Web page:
• I would have thought Goff’s down-to-earth working class appeal should draw support from a broad cross-section of NZ society.

      I really don’t think Phil has down-to-earth working class appeal. His image is rather academic if anything. If Goff loses in 2011, he will certainly not be leader in 2014.

  9. Labour voters are Labour voters. Their loyalty is first and foremost to the Party.

    Gee someone should have told me, and several hundred thousand other Kiwis, all of whom voted against Labour for the first time in the 2008 election.

  10. On the Herald’s web page:

    ‘I guess in a way I wanted to get caught’

    Said, in hindsight, to excuse the bumbling way, he went out about constructing his ruse: a hand-written envelope, with his distinctive style of writing. This display of idiocy, alone, should be sufficient grounds for disqualification.

  11. Brian. You’ve suggested more than once that Chris Carter was being treated differently because of his sexuality and that he hasn’t really done anything worse than other politicians. Is it not time for you to admit that Chris Carter’s ego, a feeling of destiny and an unfortunate sense of entitlement, is the root cause of his gaffes and final fall from grace, not his sexuality?

    • Brian. You’ve suggested more than once that Chris Carter was being treated differently because of his sexuality

      I’m not sure that I have suggested that. I spoke of ‘undertones of homophobia’ in one of my earlier pieces on TV3’s coverage, but nothing stronger than that. However, if you looked at the response to the dinner auction on Trade Me or to TV3’s website invitation to readers to nominate someone to have dinner with Chris and Peter, you might just get the feeling that, however liberated we may all feel, homophobia is alive and well in Godzone. You will find no reference to homophobia in my ’10 questions and answers’. I think my view of Carter’s behaviour in this is perfectly clear.

  12. “when Goff forced him to make a second public apology over his travel spending…”

    I stand to be corrected, but I only remember one apology from Carter, the Goff-ordered one. On a broader note, the coverage has given rise to a couple of bits of near-brilliance, I thought. The DomPost’s headline “Keystone Carter” was bang on the money and Emerson’s cartoon on the Herald website was magnificent.

    http://www.nzherald.co.nz/news-cartoons/news/article.cfm?c_id=500814&objectid=10662218

    • I stand to be corrected, but I only remember one apology from Carter, the Goff-ordered one.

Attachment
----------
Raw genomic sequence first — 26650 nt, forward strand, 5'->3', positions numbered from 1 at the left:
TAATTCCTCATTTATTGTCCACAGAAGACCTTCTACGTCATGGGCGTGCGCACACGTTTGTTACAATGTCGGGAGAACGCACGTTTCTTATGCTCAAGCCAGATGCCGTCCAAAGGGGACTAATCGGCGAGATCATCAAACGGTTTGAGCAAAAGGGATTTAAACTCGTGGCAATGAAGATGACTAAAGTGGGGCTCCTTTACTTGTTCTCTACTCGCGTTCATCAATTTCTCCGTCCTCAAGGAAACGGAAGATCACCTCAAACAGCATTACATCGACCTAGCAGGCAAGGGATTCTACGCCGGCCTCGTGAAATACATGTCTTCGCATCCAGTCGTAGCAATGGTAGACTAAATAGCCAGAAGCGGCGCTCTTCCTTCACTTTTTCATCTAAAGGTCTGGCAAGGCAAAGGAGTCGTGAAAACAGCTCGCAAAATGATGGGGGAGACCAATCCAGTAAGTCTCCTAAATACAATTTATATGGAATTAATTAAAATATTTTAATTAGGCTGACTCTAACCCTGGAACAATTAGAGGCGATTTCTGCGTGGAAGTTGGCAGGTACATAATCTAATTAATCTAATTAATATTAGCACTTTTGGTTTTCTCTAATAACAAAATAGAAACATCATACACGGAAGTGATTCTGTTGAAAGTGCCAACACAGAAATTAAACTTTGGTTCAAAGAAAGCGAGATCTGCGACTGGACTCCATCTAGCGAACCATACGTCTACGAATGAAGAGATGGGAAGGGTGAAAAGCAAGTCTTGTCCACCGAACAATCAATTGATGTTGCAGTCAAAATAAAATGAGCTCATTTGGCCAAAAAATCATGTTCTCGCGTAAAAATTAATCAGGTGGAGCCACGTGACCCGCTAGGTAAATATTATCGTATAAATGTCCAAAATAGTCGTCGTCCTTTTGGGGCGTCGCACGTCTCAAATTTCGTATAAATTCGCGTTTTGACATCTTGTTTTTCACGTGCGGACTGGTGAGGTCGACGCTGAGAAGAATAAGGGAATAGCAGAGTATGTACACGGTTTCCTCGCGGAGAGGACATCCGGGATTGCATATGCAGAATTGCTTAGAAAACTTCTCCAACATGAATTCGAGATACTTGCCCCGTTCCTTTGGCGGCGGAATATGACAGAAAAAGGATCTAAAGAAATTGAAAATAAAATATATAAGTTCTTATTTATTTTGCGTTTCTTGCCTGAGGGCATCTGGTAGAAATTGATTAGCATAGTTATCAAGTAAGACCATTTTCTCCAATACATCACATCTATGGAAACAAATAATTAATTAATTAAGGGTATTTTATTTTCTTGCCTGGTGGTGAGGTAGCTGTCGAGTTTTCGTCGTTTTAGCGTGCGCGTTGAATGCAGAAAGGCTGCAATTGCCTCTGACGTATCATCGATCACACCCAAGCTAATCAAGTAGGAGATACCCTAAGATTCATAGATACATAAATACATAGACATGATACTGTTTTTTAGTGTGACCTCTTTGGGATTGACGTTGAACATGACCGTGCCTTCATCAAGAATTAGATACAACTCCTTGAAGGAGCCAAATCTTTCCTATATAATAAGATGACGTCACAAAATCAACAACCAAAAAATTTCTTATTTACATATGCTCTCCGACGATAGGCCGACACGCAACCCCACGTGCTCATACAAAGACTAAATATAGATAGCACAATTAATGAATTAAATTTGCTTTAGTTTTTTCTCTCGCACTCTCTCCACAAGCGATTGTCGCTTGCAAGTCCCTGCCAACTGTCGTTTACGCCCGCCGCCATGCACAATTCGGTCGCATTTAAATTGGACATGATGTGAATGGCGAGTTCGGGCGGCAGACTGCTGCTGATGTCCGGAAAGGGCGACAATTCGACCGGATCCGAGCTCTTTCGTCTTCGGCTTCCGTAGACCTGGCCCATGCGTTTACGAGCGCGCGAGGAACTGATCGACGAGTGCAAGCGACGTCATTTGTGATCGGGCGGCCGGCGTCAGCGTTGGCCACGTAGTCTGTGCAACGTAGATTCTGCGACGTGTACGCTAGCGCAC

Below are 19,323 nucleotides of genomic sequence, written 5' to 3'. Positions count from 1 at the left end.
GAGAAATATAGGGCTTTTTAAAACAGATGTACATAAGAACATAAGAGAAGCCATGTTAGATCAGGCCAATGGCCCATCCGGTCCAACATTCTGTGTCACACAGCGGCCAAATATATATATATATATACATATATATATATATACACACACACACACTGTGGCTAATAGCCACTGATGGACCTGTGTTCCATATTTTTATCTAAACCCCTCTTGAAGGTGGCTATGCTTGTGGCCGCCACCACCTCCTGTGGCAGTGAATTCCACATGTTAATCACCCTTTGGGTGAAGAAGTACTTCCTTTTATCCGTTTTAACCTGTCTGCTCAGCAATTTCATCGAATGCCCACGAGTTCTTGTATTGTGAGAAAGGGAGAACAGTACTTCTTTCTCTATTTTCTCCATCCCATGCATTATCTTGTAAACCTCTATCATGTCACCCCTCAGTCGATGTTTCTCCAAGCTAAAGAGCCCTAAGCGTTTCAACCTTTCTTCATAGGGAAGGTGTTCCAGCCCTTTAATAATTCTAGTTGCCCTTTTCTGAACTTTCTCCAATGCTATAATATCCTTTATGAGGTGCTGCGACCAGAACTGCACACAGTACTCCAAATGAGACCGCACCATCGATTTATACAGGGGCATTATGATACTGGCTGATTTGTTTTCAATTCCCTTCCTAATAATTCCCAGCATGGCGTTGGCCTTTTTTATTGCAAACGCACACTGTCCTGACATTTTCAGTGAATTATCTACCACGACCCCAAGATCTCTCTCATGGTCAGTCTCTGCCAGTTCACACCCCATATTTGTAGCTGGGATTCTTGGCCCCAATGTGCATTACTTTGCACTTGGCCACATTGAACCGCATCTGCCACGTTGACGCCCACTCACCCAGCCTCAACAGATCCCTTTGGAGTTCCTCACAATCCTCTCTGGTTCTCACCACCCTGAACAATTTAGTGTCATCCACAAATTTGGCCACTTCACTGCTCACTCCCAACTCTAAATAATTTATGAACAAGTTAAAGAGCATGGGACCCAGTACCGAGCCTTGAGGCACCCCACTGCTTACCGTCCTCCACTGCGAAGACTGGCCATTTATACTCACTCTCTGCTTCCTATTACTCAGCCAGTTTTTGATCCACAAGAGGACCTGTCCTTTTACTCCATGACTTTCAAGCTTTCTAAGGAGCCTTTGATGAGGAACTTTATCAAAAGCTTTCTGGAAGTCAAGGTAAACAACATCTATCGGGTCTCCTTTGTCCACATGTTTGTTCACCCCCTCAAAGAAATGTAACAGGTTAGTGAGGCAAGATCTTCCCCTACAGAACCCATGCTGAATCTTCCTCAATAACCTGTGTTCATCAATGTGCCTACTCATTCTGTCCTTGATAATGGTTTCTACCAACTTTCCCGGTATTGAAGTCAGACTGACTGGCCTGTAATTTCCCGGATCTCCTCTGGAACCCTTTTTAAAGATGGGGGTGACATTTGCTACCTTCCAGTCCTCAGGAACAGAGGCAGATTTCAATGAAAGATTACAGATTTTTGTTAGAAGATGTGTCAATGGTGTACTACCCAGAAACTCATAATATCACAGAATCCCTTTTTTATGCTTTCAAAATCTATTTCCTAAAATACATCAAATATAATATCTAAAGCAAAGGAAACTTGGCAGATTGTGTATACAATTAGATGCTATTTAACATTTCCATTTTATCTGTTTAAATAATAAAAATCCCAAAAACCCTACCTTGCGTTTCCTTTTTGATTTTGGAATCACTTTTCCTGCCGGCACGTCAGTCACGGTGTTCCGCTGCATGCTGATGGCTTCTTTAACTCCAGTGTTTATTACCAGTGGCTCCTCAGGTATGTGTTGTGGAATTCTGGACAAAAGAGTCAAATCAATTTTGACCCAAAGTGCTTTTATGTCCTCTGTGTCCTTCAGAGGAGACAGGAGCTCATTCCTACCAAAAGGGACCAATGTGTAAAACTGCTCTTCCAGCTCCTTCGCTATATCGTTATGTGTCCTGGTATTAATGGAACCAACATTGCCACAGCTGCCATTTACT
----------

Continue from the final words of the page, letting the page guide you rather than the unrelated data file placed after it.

No, there was a previous written apology, which Goff evidently considered inadequate or insincere.

  13. If Goff loses in 2011, he will certainly not be leader in 2014.

    I’m not sure you can say that Brian, as much as I value your opinions. Helen Clark was unpopular for a long while as leader of the opposition in the 90s, but her ability to hang on to the job paid off for the Labour Party in the long term.

    I’ve seen Goff working in person, he is actually impressive. I believe the media, in time, will pick up on that.

  14. Regardless of whether or not Goff has working class appeal, I doubt whether he or any other leader could win the next election. This is a first term government, and electorates tend to cut governments a bit of slack in the first three years barring a total cock up.

    The three years is not long enough for a disgruntled electorate to have forgotten all the ills of the previous government.

    The challenge for Labour is to avoid electoral disaster in 2011, similar to the fate that befell National and Bill English. I am not convinced they can achieve even this. The real worry is that their core support will drain off to NZF. That would be a disaster. You may as well grit your teeth and get used to the thought of a National government for at least two more terms.

    As for Carter; he will not go quietly. I am convinced he will fight and he has more chance under a party lable than as an independent. Perhaps he could take over the Progressive Party when Jim dons the mayoral robes of Christchurch.

  15. It might have been more accurate to say that Goff ‘should have’ working-class appeal. I certainly dont think he’s as intellectual/academic as most of the other contenders for leadership, like Cunliffe, Barker, Parker etc. Who of the main contenders would have the working-class appeal?

  16. “Labour voters are Labour voters. Their loyalty is first and foremost to the Party.”